Most representatives of this group show weak growth in synthetic rubbers. Members of this second group do not form halos and do not grow, rather they require direct contact with the polymer and growth in rubber is adhesive in all the members of this group showing relatively strong growth on polyisoprene and belongs to corynebacterium-Nocardia-mycobacterium group. Some new rubber degrading species, the corynebacterium-Nocardia-mycobacterium group such as Gordonia polyisoprene VH2 and Y2K, G. westfalica strain kb1 and mycobacterium fortuitum strain NF4 re recently species of the genus Gordonia. 2. 1 OCCURRENCE AND CHEMICAL STRUCTURE OF NATURAL RUBBER. Natural rubber is an elastic hydrocarbon polymer which occurs as a milky colloidal suspension, or latex. The term natural or caoutchouc (from Indian: caa=tears; ochu=tree; caoutchouc=weeping tree) refers to a coagulated or precipitated product obtained from latex of rubber plant (hevea brasilienses) which forms nonlinked but partially vulcanizable polymer chains having molecular masses of about 106 Da with elastic properties.
At higher temperatures natural rubber is plastically ductile and useful for production of elastomers. Latex acts as clogging material during healing of wounds caused by mechanical injury in plants. Natural rubbers consist of C5H8 unit (isoprene), each containing one double bond in the cis configuration. Although approximately 2,000 plants synthesizes poly (cis-1, 4-isoprene). Only natural rubber of Hevea brasilienses (99% of the world market) and guayule rubber of parthenium argentatum (1% of the world market) are produced commercially (52).
Latex of Hevea plants contains about 30% ploy (cis-1,4-isoprene) and is harvested by a “tapping” procedure after the back of the plant is notched diagonally, which yield 100-200ml latex resin within 3hours. Such tapping is usually carried out every 2 to 3 days, yielding up to 2,500kg of natural rubber per year per ba. In 1998, the world production of natural rubber was about 6. 6 million tons; more than 70% of this rubber was produced in only three countries (Malaysia, Thailand, and Indonesia), and about 40% was purchased by only three countries (United State, China, and Japan).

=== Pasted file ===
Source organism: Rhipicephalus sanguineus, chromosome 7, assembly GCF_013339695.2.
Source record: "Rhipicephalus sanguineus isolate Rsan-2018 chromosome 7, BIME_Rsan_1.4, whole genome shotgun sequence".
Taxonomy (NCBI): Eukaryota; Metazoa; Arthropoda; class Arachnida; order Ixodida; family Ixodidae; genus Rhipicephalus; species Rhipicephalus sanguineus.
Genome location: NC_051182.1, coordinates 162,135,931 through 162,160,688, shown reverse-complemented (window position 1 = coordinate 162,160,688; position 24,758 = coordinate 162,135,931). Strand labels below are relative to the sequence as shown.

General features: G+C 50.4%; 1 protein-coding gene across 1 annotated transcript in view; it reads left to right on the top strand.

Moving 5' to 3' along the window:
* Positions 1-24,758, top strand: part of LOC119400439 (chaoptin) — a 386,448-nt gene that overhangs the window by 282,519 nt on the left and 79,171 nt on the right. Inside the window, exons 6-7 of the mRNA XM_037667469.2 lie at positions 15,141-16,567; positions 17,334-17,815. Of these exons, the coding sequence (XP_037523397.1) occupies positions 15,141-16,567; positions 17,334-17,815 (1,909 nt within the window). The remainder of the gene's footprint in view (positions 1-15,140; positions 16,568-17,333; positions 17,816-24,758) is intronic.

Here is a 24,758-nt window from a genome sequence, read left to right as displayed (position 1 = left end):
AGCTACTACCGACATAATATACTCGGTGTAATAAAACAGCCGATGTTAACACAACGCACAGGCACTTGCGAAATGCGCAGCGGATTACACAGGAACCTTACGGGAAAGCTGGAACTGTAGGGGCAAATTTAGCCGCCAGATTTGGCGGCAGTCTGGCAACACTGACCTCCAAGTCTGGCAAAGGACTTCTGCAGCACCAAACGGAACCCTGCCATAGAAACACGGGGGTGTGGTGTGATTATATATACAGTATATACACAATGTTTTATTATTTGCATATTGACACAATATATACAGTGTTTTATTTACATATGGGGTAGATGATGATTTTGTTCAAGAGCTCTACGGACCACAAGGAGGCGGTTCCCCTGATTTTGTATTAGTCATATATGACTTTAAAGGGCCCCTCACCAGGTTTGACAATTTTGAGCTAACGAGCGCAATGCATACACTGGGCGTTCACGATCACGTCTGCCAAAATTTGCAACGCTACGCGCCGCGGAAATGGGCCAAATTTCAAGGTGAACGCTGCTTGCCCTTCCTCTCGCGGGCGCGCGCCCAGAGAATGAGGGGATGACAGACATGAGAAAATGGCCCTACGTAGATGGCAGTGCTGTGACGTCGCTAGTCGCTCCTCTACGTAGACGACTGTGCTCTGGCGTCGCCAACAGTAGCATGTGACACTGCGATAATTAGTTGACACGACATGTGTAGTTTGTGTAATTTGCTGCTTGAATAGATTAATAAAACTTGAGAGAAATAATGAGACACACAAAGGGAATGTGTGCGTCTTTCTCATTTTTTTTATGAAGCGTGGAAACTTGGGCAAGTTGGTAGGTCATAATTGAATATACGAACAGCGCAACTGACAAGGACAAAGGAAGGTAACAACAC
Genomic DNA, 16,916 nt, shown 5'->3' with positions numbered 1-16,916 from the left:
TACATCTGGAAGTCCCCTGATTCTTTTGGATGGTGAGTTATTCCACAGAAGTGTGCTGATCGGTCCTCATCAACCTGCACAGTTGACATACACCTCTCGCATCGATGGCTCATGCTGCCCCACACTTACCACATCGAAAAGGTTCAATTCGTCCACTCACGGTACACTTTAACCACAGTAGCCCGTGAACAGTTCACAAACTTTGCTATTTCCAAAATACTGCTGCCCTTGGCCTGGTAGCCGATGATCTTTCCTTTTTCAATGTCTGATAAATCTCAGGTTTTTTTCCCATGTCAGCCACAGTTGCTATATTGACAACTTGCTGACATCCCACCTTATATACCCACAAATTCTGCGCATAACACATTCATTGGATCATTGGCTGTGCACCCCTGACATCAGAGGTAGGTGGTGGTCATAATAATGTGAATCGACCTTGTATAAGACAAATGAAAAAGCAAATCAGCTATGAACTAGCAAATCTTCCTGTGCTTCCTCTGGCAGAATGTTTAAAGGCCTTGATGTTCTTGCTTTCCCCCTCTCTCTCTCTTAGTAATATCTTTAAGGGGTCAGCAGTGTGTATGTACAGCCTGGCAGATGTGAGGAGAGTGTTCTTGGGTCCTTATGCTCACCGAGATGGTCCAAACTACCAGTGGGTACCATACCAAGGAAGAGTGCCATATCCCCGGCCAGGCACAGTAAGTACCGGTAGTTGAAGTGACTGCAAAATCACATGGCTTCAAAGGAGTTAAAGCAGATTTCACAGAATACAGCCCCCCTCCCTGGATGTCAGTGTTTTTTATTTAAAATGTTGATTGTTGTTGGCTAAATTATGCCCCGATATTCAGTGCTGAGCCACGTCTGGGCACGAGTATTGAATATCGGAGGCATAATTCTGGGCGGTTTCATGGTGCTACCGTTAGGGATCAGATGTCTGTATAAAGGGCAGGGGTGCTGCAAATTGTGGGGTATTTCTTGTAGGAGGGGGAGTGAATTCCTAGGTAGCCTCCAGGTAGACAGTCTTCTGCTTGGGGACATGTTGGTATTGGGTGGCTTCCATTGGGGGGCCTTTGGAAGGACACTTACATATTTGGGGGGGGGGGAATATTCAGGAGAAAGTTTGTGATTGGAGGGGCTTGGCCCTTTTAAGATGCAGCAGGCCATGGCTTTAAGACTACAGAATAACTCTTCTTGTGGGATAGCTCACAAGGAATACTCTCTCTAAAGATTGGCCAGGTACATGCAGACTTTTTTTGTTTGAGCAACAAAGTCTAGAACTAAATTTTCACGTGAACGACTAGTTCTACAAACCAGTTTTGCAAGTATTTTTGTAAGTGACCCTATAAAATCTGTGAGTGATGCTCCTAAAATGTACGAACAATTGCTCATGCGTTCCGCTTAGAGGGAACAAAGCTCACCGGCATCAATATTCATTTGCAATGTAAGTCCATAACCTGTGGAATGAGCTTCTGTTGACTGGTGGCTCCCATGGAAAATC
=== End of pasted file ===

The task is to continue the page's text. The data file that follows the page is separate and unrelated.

Most of the natural rubber (75%) is used for production of automobile tires. CH2 CH CH CH2 CH3 n poly (1,4-isoprene) CH3 H CH3 CH2 C C C C CH2 CH2 n CH2 H n Cis-isomer. Trans-isomer Fig 2. 1 structure of natural rubber COMPOSITION Depending on the clone, seasonal effect, and the state of the soil, the average composition of latex is as follows; 25 to 35% (wt/wt) polyisoprene; 1 to 1. % (wt/wt) protein; 1 to 2% (wt/wt) carbohydrate; 0. 4 to 1. 1% (wt/wt)neutral lipids; 0. 5 to 0. 6% (wt/wt) polar lipids; 0. 4 to 0. 6% (wt/wt) inorganic components; 0. 4% (wt/wt) amino acids, amides e. t. c and 50 to 70% (wt/wt) water. The polymer is present in 3 to 5µm called rubber particles. Which are covered by a layer of protein and lipids, which separates the hydrophobic rubber molecules from the hydrophilic environment? PROPERTIES Rubber exhibits unique physical and chemical properties.